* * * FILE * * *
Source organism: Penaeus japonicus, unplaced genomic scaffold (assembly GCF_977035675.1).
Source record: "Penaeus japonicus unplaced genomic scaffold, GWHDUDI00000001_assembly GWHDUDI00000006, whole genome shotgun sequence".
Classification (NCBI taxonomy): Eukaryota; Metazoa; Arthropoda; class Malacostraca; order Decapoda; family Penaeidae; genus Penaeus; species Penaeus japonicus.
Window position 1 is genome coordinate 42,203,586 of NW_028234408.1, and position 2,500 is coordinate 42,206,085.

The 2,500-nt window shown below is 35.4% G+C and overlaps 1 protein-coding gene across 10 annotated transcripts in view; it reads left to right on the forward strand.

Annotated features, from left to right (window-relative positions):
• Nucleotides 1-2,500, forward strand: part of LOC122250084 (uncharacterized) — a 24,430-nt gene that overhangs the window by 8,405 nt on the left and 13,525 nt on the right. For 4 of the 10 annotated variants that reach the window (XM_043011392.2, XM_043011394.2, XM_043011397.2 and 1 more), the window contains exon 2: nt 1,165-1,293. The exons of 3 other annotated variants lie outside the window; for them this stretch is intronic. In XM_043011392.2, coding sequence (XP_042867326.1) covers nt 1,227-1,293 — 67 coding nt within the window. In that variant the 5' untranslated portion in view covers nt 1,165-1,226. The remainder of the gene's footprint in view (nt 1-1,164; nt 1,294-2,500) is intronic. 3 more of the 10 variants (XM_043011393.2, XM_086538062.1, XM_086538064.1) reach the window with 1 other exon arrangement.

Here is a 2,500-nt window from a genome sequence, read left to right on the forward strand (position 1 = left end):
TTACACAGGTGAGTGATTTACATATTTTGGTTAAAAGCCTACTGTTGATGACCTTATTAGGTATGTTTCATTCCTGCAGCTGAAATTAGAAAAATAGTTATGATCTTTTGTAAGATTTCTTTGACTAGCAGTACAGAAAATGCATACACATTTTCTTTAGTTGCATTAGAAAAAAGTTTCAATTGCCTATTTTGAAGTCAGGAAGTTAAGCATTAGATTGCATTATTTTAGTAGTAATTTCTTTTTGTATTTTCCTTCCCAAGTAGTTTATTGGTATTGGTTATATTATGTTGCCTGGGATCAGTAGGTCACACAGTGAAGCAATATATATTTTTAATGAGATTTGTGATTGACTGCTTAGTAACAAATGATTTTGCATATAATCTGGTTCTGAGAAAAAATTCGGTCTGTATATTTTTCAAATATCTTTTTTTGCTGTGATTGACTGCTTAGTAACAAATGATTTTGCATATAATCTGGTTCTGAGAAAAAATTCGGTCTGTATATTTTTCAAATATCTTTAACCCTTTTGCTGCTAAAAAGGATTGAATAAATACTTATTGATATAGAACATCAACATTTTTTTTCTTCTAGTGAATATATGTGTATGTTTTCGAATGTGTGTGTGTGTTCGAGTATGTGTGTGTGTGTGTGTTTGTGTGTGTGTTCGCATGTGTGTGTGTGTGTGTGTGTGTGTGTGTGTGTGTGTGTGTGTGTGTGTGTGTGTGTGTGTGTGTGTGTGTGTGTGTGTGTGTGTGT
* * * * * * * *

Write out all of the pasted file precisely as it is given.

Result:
Source organism: Penaeus japonicus, unplaced genomic scaffold (assembly GCF_977035675.1).
Source record: "Penaeus japonicus unplaced genomic scaffold, GWHDUDI00000001_assembly GWHDUDI00000006, whole genome shotgun sequence".
Classification (NCBI taxonomy): Eukaryota; Metazoa; Arthropoda; class Malacostraca; order Decapoda; family Penaeidae; genus Penaeus; species Penaeus japonicus.
Window position 1 is genome coordinate 42,203,586 of NW_028234408.1, and position 2,500 is coordinate 42,206,085.

The 2,500-nt window shown below is 35.4% G+C and overlaps 1 protein-coding gene across 10 annotated transcripts in view; it reads left to right on the forward strand.

Annotated features, from left to right (window-relative positions):
• Nucleotides 1-2,500, forward strand: part of LOC122250084 (uncharacterized) — a 24,430-nt gene that overhangs the window by 8,405 nt on the left and 13,525 nt on the right. For 4 of the 10 annotated variants that reach the window (XM_043011392.2, XM_043011394.2, XM_043011397.2 and 1 more), the window contains exon 2: nt 1,165-1,293. The exons of 3 other annotated variants lie outside the window; for them this stretch is intronic. In XM_043011392.2, coding sequence (XP_042867326.1) covers nt 1,227-1,293 — 67 coding nt within the window. In that variant the 5' untranslated portion in view covers nt 1,165-1,226. The remainder of the gene's footprint in view (nt 1-1,164; nt 1,294-2,500) is intronic. 3 more of the 10 variants (XM_043011393.2, XM_086538062.1, XM_086538064.1) reach the window with 1 other exon arrangement.

Here is a 2,500-nt window from a genome sequence, read left to right on the forward strand (position 1 = left end):
TTACACAGGTGAGTGATTTACATATTTTGGTTAAAAGCCTACTGTTGATGACCTTATTAGGTATGTTTCATTCCTGCAGCTGAAATTAGAAAAATAGTTATGATCTTTTGTAAGATTTCTTTGACTAGCAGTACAGAAAATGCATACACATTTTCTTTAGTTGCATTAGAAAAAAGTTTCAATTGCCTATTTTGAAGTCAGGAAGTTAAGCATTAGATTGCATTATTTTAGTAGTAATTTCTTTTTGTATTTTCCTTCCCAAGTAGTTTATTGGTATTGGTTATATTATGTTGCCTGGGATCAGTAGGTCACACAGTGAAGCAATATATATTTTTAATGAGATTTGTGATTGACTGCTTAGTAACAAATGATTTTGCATATAATCTGGTTCTGAGAAAAAATTCGGTCTGTATATTTTTCAAATATCTTTTTTTGCTGTGATTGACTGCTTAGTAACAAATGATTTTGCATATAATCTGGTTCTGAGAAAAAATTCGGTCTGTATATTTTTCAAATATCTTTAACCCTTTTGCTGCTAAAAAGGATTGAATAAATACTTATTGATATAGAACATCAACATTTTTTTTCTTCTAGTGAATATATGTGTATGTTTTCGAATGTGTGTGTGTGTTCGAGTATGTGTGTGTGTGTGTGTTTGTGTGTGTGTTCGCATGTGTGTGTGTGTGTGTGTGTGTGTGTGTGTGTGTGTGTGTGTGTGTGTGTGTGTGTGTGTGTGTGTGTGTGTGTGTGTGTGTGTGT